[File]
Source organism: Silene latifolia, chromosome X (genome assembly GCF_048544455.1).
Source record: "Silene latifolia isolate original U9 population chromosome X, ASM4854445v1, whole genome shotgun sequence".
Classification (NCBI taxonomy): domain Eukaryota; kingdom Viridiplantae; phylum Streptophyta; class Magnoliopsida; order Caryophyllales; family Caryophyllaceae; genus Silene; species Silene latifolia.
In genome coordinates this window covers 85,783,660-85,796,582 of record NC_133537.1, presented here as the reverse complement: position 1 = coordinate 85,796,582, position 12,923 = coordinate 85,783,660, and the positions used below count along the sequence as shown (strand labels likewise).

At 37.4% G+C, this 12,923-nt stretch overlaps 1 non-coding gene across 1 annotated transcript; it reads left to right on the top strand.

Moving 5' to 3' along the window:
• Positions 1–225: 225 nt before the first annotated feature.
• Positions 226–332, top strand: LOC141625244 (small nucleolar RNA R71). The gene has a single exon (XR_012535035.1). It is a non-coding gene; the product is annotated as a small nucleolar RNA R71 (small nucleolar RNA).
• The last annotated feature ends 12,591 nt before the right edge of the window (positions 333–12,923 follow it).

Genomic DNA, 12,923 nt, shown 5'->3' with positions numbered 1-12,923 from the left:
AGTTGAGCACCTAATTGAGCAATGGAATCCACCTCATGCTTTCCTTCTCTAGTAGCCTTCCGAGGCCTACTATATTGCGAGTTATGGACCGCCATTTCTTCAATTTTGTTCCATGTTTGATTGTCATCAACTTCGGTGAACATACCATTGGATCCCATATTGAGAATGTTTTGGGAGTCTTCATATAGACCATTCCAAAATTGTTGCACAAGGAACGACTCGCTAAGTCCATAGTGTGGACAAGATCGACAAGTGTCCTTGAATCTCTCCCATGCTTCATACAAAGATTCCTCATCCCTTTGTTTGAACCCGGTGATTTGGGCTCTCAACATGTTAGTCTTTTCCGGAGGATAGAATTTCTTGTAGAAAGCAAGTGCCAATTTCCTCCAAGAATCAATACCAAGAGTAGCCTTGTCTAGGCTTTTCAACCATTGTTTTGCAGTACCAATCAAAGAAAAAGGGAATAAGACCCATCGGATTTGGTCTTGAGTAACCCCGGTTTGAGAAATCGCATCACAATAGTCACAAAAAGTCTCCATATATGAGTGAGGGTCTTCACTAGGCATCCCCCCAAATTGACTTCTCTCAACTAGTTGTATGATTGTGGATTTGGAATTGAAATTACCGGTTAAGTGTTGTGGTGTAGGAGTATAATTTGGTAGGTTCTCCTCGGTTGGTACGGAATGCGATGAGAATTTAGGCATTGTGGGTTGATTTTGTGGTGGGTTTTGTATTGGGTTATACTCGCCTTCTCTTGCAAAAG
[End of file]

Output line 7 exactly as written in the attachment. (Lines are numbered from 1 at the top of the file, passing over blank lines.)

• Positions 1–225: 225 nt before the first annotated feature.